For this research, our main objectives are: 1.) provide efficient compute and communication kernels for aggregation and group by operations; 2.) offer efficient language bindings; and 3.) integrate seamlessly with existing data engineering and data science systems. In Section

II, we discuss the role of aggregations in data engineering and high performance computing paradigms. Section III showcases how we designed the Cylon system to facilitate high performance data engineering. Section IV details in depth how our aggregation operations are embedded within the Cylon system. We demonstrate a set of experiments conducted on Cylon compared to state-of-the-art data engineering systems in Section V. Finally in Sections VII and VIII, we highlight the conclusions drawn from our work and extensions to our research respectively.

Ii Reductions in Data Engineering

Data engineering focuses on practical applications of data collection, analysis, and prediction. It involves data extraction, transformation and loading (ETL) workloads. The transformation phase employs relational and linear algebra operators in which data aggregation functions play a vital role. This is evident from the presence of a large number of aggregation queries in the decision support benchmarks such as TPC [25]. They also play a vital role in recent AI and ML applications.

Approaches for aggregations depend on how data is laid out on the physical memory. When looking at general applications on data engineering, data layouts can be broadly categorize into 1. tables, and 2. arrays (or tensors). In both categories, data can be laid out on row-major or column-major fashion.

Aggregation operations are also an integral part of the grouping/ categorizing operations. Applying a aggregation (also termed reduction) operation on grouped data, extracts a summarized the insight on the grouped data. Grouping and aggregation may reduce the size of the dataset, but the grouping operation may require substantial computational overheads, such as, moving data, randomly access memory, etc.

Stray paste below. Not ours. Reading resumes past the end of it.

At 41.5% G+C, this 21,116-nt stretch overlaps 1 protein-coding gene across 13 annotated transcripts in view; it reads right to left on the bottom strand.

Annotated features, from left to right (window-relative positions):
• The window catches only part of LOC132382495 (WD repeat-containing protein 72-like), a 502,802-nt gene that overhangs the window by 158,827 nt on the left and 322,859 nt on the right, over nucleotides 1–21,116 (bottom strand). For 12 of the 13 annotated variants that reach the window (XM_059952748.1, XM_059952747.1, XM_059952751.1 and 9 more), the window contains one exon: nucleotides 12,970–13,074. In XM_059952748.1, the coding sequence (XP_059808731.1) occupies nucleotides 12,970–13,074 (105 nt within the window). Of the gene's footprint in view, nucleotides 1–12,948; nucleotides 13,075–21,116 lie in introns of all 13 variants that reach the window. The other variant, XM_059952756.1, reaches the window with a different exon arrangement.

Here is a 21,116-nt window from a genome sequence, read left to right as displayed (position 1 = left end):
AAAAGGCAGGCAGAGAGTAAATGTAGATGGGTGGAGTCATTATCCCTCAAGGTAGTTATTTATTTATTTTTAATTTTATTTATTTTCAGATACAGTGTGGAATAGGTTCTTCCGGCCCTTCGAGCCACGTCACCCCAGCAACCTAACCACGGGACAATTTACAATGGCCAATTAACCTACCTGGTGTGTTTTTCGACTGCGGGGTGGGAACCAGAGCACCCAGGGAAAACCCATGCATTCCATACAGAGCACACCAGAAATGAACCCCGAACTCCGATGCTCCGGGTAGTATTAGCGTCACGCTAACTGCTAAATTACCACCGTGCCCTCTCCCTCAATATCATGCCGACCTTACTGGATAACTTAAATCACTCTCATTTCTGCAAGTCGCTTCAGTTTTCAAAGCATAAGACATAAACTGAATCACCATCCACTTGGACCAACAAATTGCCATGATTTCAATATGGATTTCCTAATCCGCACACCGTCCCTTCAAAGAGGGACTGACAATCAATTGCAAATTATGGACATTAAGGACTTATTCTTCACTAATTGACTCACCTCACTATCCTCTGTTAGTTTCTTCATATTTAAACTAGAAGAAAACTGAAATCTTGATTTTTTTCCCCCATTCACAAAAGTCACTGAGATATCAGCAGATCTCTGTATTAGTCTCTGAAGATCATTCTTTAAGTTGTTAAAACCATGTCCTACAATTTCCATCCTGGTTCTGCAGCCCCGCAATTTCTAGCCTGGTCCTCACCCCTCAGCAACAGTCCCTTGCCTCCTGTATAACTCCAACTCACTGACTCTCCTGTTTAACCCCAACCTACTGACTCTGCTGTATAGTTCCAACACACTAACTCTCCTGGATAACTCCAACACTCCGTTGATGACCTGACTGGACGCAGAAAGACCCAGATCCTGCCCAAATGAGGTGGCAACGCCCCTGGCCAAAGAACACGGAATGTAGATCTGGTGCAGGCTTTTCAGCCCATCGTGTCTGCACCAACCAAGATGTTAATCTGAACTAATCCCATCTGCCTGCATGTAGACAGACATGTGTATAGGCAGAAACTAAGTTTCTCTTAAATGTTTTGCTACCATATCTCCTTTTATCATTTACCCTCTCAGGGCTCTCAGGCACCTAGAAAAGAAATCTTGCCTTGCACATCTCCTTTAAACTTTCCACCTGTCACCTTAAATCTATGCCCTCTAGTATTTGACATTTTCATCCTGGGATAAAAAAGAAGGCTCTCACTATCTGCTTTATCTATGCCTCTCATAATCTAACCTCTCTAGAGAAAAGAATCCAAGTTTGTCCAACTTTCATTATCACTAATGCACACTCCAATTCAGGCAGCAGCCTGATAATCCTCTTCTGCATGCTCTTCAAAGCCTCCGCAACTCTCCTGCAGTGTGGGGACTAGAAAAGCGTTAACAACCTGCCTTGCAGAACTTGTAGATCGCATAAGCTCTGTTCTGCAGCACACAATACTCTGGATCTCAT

Ii-a Aggregations in Tables

A Table abstraction (also referred as data-frames) carry heterogeneously typed data defined by a schema.The framework architecture would choose to use row or column-major structure but aggregations/ reductions are usually carried out on a column. Hence, aggregations on table with a columnar data structure would be very efficient because it seeks contiguous memory locations and allows trivial SIMD parallelization.

Tables are the backbone of Big Data systems. Apache Hadoop with map-reduce [4][10] marked the first generation of Big Data analytics. Subsequently Apache Spark[28], Apache Flink and Apache Storm were introduced, featuring better scalability and performance. These systems are designed on a JVM-based back-end. They are mostly geared for commodity cloud environments and enterprise clusters. The task-based data-flow execution in these systems promotes usability usability, but whether they achieve the native hardware performance is questionable.

Ii-B Aggregations in Arrays/ Tensors

Compared to tables, arrays and tensors entail homogeneously typed multi-dimensional data. Aggregations/ reductions are carried out on a particular indices of these data. Advantages of seeking contiguous memory also holds for array data. Arrays/ tensors may have limitations in representing relational data.

These are the main data structure used for High performance computing applications in domain sciences (i.e. Physics, Chemistry, Biology, etc.). Highly optimized linear algebraic computations are available on arrays through BLAS routines. OpenMP, MPI and PGAS are some of the systems designed to provide distributed computing capability for these structures. These systems are developed on top of C/C++/Fortran to achieve native hardware performance, and they are most often deployed on specialized hardware.